4. Tomcat Manager

To access the Tomcat manager, we need to create a user with the privileges to do that.

On Windows:

C:\Java\Apache Tomcat 9.0.70\conf\tomcat-users.xml

On Linux:

/opt/tomcat/conf/tomcat-users.xml

In this file, we'll define the users to access the tomcat manager.

<?xml version='1.0' encoding='utf-8'?>
<tomcat-users xmlns="http://tomcat.apache.org/xml"
  xmlns:xsi="http://www.w3.org/2001/XMLSchema-instance"
  xsi:schemaLocation="http://tomcat.apache.org/xml tomcat-users.xsd"
  version="1.0">
    <user username="admin" password="admin" roles="manager-gui,admin-gui"/>
</tomcat-users>

In the <user> tag, we are defining a user admin with the password admin with the roles manager-gui and admin-gui.

Now, we restart the server and open the URL http://localhost:8080 again. This time we click on the Manager App button and the server asks for credentials. After entering the provided credentials, we should see the following screen:

Tomcat Manager

 

5. SSL Certificate

We can use keytool to generate the certificates from the command line.

On Windows:

keytool -genkey -alias tomcat -keyalg RSA -keystore C:\Java\apache-tomcat-9.0.70\keystore\tomcat

On Linux:

$ keytool -genkey -alias tomcat -keyalg RSA -keystore /opt/tomcat/keystore/tomcat

The tool is going to ask some questions to feed the certificate. The certificate is going to be in the folder and the name of the certificate is “tomcat”.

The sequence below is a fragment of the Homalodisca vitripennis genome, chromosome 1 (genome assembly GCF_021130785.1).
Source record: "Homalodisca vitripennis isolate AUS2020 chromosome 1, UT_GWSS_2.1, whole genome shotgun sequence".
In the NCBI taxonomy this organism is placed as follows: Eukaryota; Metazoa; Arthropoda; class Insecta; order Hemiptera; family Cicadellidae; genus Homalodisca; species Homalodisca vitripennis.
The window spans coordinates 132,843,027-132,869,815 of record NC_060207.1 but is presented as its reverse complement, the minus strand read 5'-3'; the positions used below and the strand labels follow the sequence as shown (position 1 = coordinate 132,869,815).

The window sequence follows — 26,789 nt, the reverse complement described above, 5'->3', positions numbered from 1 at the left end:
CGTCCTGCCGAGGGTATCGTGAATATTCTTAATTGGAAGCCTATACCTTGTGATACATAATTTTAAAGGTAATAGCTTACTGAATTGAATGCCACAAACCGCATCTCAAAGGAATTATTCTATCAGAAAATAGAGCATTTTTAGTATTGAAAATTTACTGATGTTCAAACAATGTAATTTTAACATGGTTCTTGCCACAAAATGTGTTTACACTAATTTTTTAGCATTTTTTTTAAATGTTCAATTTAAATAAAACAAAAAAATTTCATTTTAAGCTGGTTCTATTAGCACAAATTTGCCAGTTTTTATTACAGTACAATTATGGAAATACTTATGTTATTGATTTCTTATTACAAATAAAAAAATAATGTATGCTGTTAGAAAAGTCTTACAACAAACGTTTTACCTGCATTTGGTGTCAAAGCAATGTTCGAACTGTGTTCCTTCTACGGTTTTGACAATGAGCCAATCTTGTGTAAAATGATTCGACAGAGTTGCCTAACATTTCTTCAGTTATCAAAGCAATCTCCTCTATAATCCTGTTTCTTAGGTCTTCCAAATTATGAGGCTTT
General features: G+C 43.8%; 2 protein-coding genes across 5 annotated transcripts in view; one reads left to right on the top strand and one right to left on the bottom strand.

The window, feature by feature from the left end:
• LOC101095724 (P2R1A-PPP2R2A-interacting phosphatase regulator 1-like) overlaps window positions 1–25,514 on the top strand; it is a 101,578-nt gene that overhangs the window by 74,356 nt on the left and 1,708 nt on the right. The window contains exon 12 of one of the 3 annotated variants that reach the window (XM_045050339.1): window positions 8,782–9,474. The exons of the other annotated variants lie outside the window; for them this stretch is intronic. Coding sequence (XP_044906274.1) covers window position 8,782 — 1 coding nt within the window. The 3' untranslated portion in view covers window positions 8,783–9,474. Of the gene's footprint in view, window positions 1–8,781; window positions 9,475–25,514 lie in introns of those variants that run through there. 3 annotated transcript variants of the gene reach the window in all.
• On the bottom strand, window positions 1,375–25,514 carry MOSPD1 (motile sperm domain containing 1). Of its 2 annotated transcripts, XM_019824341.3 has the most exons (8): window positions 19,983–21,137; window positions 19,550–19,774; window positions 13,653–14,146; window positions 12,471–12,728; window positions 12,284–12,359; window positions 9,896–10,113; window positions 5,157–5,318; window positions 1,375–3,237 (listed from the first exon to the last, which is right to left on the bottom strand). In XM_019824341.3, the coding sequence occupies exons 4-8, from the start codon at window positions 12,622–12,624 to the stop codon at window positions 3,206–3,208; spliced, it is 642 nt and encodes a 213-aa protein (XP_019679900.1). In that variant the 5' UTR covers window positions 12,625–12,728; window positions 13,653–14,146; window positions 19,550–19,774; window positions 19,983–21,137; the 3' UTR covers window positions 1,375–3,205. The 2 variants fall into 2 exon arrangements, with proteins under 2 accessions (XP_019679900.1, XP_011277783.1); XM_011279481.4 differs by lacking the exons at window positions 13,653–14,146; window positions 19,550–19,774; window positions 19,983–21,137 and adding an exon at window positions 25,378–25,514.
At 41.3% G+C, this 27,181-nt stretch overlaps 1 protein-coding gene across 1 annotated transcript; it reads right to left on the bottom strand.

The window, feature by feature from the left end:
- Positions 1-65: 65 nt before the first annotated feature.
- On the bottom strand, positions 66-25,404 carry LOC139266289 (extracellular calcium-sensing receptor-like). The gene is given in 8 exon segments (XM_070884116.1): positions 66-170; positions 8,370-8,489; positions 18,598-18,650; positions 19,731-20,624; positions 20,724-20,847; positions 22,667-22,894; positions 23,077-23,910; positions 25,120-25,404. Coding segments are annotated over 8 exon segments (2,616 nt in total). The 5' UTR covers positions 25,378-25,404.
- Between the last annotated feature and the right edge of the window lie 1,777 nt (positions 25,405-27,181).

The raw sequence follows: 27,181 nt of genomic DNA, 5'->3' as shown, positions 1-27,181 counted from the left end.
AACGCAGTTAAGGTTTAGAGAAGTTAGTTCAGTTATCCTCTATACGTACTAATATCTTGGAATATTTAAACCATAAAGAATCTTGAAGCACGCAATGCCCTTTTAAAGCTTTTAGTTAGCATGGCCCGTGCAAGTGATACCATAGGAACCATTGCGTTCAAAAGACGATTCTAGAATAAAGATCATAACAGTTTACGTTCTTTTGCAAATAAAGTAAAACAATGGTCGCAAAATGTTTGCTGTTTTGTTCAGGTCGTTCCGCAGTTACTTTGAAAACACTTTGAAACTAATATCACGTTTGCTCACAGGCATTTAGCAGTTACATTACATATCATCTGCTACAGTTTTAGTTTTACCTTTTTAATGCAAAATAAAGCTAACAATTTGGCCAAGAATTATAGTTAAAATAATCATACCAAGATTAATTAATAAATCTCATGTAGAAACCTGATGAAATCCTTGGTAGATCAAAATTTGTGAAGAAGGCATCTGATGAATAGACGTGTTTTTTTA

Let's find how to check a certificate in our keystores using the keytool command.

On Windows:

keytool -list -keystore C:\Java\apache-tomcat-9.0.70\keystore\tomcat

On Linux:

$ keytool -list -keystore /opt/tomcat/keystore/tomcat

5.1. Use the Certificate

We can now configure the certificate in our server.xml file.

On Windows:

C:\Java\Apache Tomcat 9.0.70\conf\server.xml

On Linux:

/opt/tomcat/conf/server.xml

In the server.xml file, we add an SSL connector:

<Connector port="8443" protocol="org.apache.coyote.http11.Http11NioProtocol"
  maxThreads="150" SSLEnabled="true" scheme="https" secure="true"
  clientAuth="false" sslProtocol="TLS"
  keystoreFile="C:\Java\apache-tomcat-9.0.70\keystore\tomcat"
  keystorePass="changeit" />

Finally, we need to restart the Tomcat server to bring the changes into effect. Now, we can run our Applications under HTTPS in Tomcat.

6. Conclusion

At the end of this quick tutorial, we now have a working Tomcat in Linux and Windows to use during development.

To use Tomcat in production, we, of course, need to configure and tune the server accordingly.